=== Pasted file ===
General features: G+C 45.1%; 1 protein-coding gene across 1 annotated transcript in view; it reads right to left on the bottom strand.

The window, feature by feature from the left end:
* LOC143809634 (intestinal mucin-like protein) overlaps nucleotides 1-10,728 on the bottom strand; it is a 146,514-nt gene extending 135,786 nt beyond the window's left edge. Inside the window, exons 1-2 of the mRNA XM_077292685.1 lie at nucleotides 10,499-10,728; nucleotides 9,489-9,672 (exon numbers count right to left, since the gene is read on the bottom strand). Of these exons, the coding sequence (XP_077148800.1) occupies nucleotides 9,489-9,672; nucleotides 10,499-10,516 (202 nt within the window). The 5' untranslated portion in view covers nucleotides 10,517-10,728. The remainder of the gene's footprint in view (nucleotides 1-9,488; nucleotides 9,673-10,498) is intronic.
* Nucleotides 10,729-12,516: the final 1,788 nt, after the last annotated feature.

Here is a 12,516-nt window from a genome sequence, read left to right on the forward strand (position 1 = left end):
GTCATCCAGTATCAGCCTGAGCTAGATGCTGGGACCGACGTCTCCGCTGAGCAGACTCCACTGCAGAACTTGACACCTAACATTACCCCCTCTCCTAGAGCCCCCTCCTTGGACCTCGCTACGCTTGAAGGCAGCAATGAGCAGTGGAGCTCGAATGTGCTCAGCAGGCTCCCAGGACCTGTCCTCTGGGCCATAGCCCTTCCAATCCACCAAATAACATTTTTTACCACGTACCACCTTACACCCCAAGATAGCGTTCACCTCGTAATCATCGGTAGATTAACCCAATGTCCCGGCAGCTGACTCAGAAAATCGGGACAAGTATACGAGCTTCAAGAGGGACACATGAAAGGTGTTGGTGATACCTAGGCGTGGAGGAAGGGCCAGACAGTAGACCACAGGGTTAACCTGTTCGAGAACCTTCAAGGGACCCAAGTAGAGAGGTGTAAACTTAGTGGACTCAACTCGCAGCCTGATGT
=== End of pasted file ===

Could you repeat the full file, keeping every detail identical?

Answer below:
General features: G+C 45.1%; 1 protein-coding gene across 1 annotated transcript in view; it reads right to left on the bottom strand.

The window, feature by feature from the left end:
* LOC143809634 (intestinal mucin-like protein) overlaps nucleotides 1-10,728 on the bottom strand; it is a 146,514-nt gene extending 135,786 nt beyond the window's left edge. Inside the window, exons 1-2 of the mRNA XM_077292685.1 lie at nucleotides 10,499-10,728; nucleotides 9,489-9,672 (exon numbers count right to left, since the gene is read on the bottom strand). Of these exons, the coding sequence (XP_077148800.1) occupies nucleotides 9,489-9,672; nucleotides 10,499-10,516 (202 nt within the window). The 5' untranslated portion in view covers nucleotides 10,517-10,728. The remainder of the gene's footprint in view (nucleotides 1-9,488; nucleotides 9,673-10,498) is intronic.
* Nucleotides 10,729-12,516: the final 1,788 nt, after the last annotated feature.

Here is a 12,516-nt window from a genome sequence, read left to right on the forward strand (position 1 = left end):
GTCATCCAGTATCAGCCTGAGCTAGATGCTGGGACCGACGTCTCCGCTGAGCAGACTCCACTGCAGAACTTGACACCTAACATTACCCCCTCTCCTAGAGCCCCCTCCTTGGACCTCGCTACGCTTGAAGGCAGCAATGAGCAGTGGAGCTCGAATGTGCTCAGCAGGCTCCCAGGACCTGTCCTCTGGGCCATAGCCCTTCCAATCCACCAAATAACATTTTTTACCACGTACCACCTTACACCCCAAGATAGCGTTCACCTCGTAATCATCGGTAGATTAACCCAATGTCCCGGCAGCTGACTCAGAAAATCGGGACAAGTATACGAGCTTCAAGAGGGACACATGAAAGGTGTTGGTGATACCTAGGCGTGGAGGAAGGGCCAGACAGTAGACCACAGGGTTAACCTGTTCGAGAACCTTCAAGGGACCCAAGTAGAGAGGTGTAAACTTAGTGGACTCAACTCGCAGCCTGATGT